SUNSET – Clemson’s offense has led the charge to 21 wins in the last two seasons, but taking the next step defensively – that’s what Dabo Swinney is counting on for going from good to great in 2013.
“When it’s all said and done, defense will be a strength for us,” the Tigers’ coach said at his media golf outing Tuesday, “and we need it to be a strength if we’re really going to be a great football team.”
Taking over the defense last year, Brent Venables made aggressiveness a priority and it didn’t take quickly.
Halfway through the season, Clemson ranked 104th nationally in sacks, and that was translating to the scoreboard, giving up over 27 points a game despite a 5-1 start.
2013 Clemson defense breakdown, pt. 1
“You have to be able to get consistent pressure upfront,” Venables said. “It was an issue for us the first part of the season, but when we got better that way, we got better overall as a defense. There was a lot of movement and changing parts a year ago.
“It took a little while to get our front-seven to play with any kind of consistency and chemistry. But once guys got a good understanding of what they can do and particularly upfront, we solved some issues and got substantially better.”
That they did, after compiling seven sacks in the first six games – the Tigers posted 27 in the final seven contests, which was good enough for a finish third in the ACC and 22nd nationally.
Returning six players off from that d-line who played 230 or more snaps, and having similar depth at linebacker, the established front-seven is something Clemson will hang its hat on this season.
“Do they improve and is the talent there? The answer is yes and yes,” Swinney said. “We’ve got really good talent in our front-seven and they got better. They carried it throughout the offseason and now their understanding of what we’re doing is much better.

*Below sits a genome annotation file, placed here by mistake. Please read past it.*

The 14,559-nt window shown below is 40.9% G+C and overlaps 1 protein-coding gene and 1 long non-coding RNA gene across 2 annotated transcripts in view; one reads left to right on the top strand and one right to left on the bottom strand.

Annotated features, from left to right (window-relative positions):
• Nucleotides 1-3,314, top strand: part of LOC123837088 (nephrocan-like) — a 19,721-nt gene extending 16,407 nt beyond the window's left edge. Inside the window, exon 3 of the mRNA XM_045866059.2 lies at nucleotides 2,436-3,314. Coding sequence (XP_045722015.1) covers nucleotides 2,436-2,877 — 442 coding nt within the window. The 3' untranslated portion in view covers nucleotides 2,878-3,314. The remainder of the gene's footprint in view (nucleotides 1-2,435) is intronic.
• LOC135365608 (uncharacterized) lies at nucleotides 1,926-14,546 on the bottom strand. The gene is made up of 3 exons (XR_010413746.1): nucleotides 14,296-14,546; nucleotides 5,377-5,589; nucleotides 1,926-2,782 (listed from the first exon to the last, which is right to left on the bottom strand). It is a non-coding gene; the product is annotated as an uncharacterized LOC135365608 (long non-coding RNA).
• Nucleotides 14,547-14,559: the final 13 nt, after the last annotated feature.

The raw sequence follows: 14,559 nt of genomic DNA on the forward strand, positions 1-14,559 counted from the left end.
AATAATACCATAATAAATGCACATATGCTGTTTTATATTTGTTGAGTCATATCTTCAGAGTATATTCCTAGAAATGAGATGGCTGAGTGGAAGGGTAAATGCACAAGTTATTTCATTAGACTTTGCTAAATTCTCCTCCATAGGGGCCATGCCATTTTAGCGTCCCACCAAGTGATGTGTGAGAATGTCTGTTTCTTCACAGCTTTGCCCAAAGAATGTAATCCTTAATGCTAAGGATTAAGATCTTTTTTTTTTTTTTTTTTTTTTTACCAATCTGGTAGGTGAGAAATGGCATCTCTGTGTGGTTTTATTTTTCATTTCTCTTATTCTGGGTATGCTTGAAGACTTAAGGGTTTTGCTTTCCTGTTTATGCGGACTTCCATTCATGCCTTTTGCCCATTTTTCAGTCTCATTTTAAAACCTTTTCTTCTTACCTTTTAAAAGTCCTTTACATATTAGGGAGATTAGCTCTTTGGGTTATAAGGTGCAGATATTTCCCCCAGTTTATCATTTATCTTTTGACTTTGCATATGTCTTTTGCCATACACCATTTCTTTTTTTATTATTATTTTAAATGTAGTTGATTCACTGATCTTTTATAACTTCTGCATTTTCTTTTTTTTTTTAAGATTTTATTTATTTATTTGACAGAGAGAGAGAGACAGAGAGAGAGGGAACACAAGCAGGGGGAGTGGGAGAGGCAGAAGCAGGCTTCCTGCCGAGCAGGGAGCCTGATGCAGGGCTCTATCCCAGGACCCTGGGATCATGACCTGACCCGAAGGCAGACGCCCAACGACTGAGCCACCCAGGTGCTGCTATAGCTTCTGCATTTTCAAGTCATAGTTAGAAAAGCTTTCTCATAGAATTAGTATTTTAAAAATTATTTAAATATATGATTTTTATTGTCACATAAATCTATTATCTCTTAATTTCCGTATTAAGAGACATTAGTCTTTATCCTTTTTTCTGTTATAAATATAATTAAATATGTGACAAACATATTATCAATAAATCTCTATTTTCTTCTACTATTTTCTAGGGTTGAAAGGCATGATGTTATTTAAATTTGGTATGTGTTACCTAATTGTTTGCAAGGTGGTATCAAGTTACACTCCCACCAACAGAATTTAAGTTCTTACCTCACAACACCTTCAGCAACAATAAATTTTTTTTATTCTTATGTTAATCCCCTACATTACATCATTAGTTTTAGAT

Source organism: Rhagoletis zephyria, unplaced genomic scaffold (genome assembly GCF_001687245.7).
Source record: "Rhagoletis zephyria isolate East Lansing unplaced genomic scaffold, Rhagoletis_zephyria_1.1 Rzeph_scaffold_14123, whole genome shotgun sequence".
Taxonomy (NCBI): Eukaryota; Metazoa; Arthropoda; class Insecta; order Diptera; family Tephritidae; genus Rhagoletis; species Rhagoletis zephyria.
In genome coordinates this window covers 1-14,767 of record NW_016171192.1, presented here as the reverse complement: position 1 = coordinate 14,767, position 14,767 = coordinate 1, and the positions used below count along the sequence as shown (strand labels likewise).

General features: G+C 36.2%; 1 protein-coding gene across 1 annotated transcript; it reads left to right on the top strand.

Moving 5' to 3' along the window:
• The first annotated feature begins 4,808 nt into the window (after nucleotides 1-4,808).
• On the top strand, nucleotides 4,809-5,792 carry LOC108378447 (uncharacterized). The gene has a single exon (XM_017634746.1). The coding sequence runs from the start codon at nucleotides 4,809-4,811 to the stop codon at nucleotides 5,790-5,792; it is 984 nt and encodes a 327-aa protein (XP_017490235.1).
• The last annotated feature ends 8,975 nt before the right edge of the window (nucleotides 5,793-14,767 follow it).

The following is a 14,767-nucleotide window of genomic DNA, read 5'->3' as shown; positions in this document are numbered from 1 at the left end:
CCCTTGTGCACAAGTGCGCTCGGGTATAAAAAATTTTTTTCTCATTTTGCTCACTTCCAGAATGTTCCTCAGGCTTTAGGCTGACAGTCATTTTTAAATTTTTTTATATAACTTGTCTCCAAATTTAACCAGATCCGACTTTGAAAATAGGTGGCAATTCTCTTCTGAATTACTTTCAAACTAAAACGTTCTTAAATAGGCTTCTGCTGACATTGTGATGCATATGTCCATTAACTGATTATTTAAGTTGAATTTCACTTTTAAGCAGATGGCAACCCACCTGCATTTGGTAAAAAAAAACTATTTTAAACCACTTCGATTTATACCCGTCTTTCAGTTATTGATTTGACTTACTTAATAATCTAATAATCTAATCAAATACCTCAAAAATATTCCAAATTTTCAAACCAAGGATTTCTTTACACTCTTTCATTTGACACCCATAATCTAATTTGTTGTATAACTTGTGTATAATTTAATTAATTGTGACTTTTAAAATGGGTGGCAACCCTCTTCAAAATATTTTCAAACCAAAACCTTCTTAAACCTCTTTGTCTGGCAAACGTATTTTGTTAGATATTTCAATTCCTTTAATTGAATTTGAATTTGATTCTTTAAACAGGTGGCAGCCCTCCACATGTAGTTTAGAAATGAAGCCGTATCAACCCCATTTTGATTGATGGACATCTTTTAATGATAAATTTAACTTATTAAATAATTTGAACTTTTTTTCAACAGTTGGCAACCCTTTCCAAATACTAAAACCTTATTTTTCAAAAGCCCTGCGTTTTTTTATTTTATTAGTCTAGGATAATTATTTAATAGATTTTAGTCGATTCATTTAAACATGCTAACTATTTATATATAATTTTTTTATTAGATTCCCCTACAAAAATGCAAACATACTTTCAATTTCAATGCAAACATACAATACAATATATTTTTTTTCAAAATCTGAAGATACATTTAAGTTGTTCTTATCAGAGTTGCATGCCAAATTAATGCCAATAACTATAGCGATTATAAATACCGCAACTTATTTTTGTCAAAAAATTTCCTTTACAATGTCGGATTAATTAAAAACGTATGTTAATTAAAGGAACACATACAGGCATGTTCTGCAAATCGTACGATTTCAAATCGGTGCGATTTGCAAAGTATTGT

“They’ve all had their noses’ bloodied. People have not been very complimentary of them. We were a very average defense last year. We played to our strengths. I really feel like that’s changed.”
That strength upfront is what Venables and Swinney hope will help a secondary losing three starters and welcoming eight freshman defensive backs. A secondary that also struggled to begin with last season, giving up 45 completions of 20 yards or more (nine in one game against N.C. State).
“The issues we need to get more clarity in (in fall camp) is our secondary in particular,” said Venables, “and whether or not we can consistently create a pass rush with four guys. That’s going to be imperative to the growth of any secondary, experienced or not.”
Clemson’s challenge for a second-straight season is no buffer of a Sun Belt season opener, but rather, hosting a possible top-five Georgia Bulldogs’ team come August 31st.
Georgia’s yards and yards per game totals don’t knock you over, but the efficiency, averaging less plays, is the key.
Senior Bulldogs quarterback Aaron Murray was the only signal-caller in the nation to average 10 yards per pass (10.09), and both rising sophomore tailbacks, Todd Gurley and Keith Marshall, averaged over six yards per carry among the nation’s leaders last season.
“They have an experienced playcaller and their quarterback is like another coach,” Venables said. “He is a great player and (he has) a great supporting cast. Veteran offensive line (and) obviously, the running backs are all-world. They’re as good as advertised.”
The Tigers’ defensive coordinator says he’s far from in game mode yet though – more so ready to get into the grind of fall camp.
“Every game has its time,” Venables said. “It’s still a month or so away and it’ll get here soon enough. They present a lot of challenges for everybody they play.
“They’ve got a heck of a football team coming back, but we feel like we do as well.”